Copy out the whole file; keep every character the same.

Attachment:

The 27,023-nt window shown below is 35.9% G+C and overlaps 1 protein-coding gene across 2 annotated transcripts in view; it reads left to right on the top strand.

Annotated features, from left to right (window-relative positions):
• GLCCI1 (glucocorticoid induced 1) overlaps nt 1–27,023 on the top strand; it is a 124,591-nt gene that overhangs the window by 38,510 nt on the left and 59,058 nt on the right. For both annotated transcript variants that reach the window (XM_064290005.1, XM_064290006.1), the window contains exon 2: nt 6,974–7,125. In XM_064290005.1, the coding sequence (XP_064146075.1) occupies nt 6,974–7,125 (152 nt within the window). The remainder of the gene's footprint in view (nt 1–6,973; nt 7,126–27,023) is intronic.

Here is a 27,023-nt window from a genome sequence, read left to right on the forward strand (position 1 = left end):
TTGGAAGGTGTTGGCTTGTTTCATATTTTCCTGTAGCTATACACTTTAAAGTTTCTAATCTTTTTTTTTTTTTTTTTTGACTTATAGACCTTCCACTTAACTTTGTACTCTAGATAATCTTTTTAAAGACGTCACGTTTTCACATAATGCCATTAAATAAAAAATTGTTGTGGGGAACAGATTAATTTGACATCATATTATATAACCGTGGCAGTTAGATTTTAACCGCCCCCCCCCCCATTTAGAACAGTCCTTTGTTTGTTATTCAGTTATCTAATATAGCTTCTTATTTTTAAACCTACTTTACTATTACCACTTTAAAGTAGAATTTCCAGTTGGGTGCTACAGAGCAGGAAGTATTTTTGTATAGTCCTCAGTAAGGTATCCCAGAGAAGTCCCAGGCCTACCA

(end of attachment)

The 27,023-nt window shown below is 35.9% G+C and overlaps 1 protein-coding gene across 2 annotated transcripts in view; it reads left to right on the top strand.

Annotated features, from left to right (window-relative positions):
• GLCCI1 (glucocorticoid induced 1) overlaps nt 1–27,023 on the top strand; it is a 124,591-nt gene that overhangs the window by 38,510 nt on the left and 59,058 nt on the right. For both annotated transcript variants that reach the window (XM_064290005.1, XM_064290006.1), the window contains exon 2: nt 6,974–7,125. In XM_064290005.1, the coding sequence (XP_064146075.1) occupies nt 6,974–7,125 (152 nt within the window). The remainder of the gene's footprint in view (nt 1–6,973; nt 7,126–27,023) is intronic.

Here is a 27,023-nt window from a genome sequence, read left to right on the forward strand (position 1 = left end):
TTGGAAGGTGTTGGCTTGTTTCATATTTTCCTGTAGCTATACACTTTAAAGTTTCTAATCTTTTTTTTTTTTTTTTTTGACTTATAGACCTTCCACTTAACTTTGTACTCTAGATAATCTTTTTAAAGACGTCACGTTTTCACATAATGCCATTAAATAAAAAATTGTTGTGGGGAACAGATTAATTTGACATCATATTATATAACCGTGGCAGTTAGATTTTAACCGCCCCCCCCCCCATTTAGAACAGTCCTTTGTTTGTTATTCAGTTATCTAATATAGCTTCTTATTTTTAAACCTACTTTACTATTACCACTTTAAAGTAGAATTTCCAGTTGGGTGCTACAGAGCAGGAAGTATTTTTGTATAGTCCTCAGTAAGGTATCCCAGAGAAGTCCCAGGCCTACCA